Showing posts with label high school. Show all posts
Showing posts with label high school. Show all posts

Sunday, August 5, 2012

Enjoying Hometown Friends in Istanbul

 Brian Smith and me
One of the fun parts about living in Istanbul is so many friends come through town as tourists. This summer it was my  Ames, Iowa high school classmate Brian Smith and his very fun wife Fazia Ali. So many giggles! Brian is so in love with Fazia. It's moving to see. They have been married for 19 years.
Family friend Bahar
and Brian's wife Fazia
Brian is a Pulitzer-prize winning photographer. His first magazine photograph appeared in LIFE Magazine when he was a 20-year-old student at the University of Missouri.  Five years later, Brian won the Pulitzer Prize for his photographs of the Los Angeles Olympic Games. Yes, that's right, at age 25!

Because Brian started achieving so early and for so many years people are always asking him for advice and he is happy to provide it. Here's an example from his blog where he shares Secrets of Sports Photography: his favorite Olympic Moments.  It is great storytelling of jawdropping images we will all remember.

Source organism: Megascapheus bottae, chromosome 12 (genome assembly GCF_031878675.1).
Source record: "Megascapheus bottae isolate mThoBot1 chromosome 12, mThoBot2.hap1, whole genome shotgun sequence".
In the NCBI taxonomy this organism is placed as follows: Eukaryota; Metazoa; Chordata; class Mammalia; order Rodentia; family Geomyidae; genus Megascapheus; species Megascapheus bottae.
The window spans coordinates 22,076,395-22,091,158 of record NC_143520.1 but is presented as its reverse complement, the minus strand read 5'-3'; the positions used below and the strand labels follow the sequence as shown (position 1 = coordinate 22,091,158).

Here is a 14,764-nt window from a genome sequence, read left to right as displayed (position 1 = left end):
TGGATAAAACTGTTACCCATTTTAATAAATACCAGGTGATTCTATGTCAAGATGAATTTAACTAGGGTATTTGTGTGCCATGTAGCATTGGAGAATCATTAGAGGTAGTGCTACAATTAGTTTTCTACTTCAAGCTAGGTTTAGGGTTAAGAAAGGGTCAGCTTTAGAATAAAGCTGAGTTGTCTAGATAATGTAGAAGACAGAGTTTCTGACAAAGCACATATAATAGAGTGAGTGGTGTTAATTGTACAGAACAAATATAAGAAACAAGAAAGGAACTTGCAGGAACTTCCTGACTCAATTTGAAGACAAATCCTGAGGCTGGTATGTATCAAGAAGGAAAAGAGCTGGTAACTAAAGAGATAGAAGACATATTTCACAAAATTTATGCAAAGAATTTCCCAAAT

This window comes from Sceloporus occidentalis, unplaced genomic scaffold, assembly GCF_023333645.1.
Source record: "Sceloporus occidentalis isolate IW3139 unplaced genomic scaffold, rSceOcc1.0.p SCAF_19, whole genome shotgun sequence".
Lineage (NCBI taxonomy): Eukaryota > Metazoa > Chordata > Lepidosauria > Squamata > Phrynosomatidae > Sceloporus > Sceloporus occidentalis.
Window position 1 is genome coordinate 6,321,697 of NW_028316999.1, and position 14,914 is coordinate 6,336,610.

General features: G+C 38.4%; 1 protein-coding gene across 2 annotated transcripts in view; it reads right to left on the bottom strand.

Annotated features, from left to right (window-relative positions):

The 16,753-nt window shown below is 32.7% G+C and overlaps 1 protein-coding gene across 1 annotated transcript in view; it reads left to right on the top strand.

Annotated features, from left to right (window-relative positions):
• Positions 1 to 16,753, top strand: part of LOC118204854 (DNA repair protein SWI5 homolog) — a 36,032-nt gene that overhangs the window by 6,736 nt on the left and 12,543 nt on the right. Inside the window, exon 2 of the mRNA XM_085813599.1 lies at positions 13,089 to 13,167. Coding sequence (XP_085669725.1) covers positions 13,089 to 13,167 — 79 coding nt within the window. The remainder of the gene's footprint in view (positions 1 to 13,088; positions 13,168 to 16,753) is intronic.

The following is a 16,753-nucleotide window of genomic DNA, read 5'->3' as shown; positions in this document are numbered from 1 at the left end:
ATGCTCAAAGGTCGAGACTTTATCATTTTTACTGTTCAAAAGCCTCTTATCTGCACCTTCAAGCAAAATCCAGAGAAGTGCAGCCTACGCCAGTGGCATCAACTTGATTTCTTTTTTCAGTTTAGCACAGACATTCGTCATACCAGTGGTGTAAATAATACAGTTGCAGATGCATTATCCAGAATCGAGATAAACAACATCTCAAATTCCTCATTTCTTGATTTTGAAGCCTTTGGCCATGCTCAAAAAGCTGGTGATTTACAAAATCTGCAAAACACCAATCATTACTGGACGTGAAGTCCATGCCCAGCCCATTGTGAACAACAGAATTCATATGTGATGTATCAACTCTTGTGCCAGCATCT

Lately, Brian has specialized in celebrity portrait photography. I love hearing him talk about his book project "Art and Soul: Stars Unite to Celebrate and Support the Arts." The book grew out of the desire of entertainment professionals to share in a deeply personal way how they had been impacted by the arts. Truly, some of the most iconic celebrities are featured. I dare you to look deeply into Ann Hathaway's eyes in Brian's portrait and not want to say "yes" to whatever she asks for! You can thumb through 15 of the portraits on the Amazon site and vote for the ones you like. All of these portraits were also featured at the Library of Congress. The stars hand-carried the book to Congress to advocate for more funding for the arts.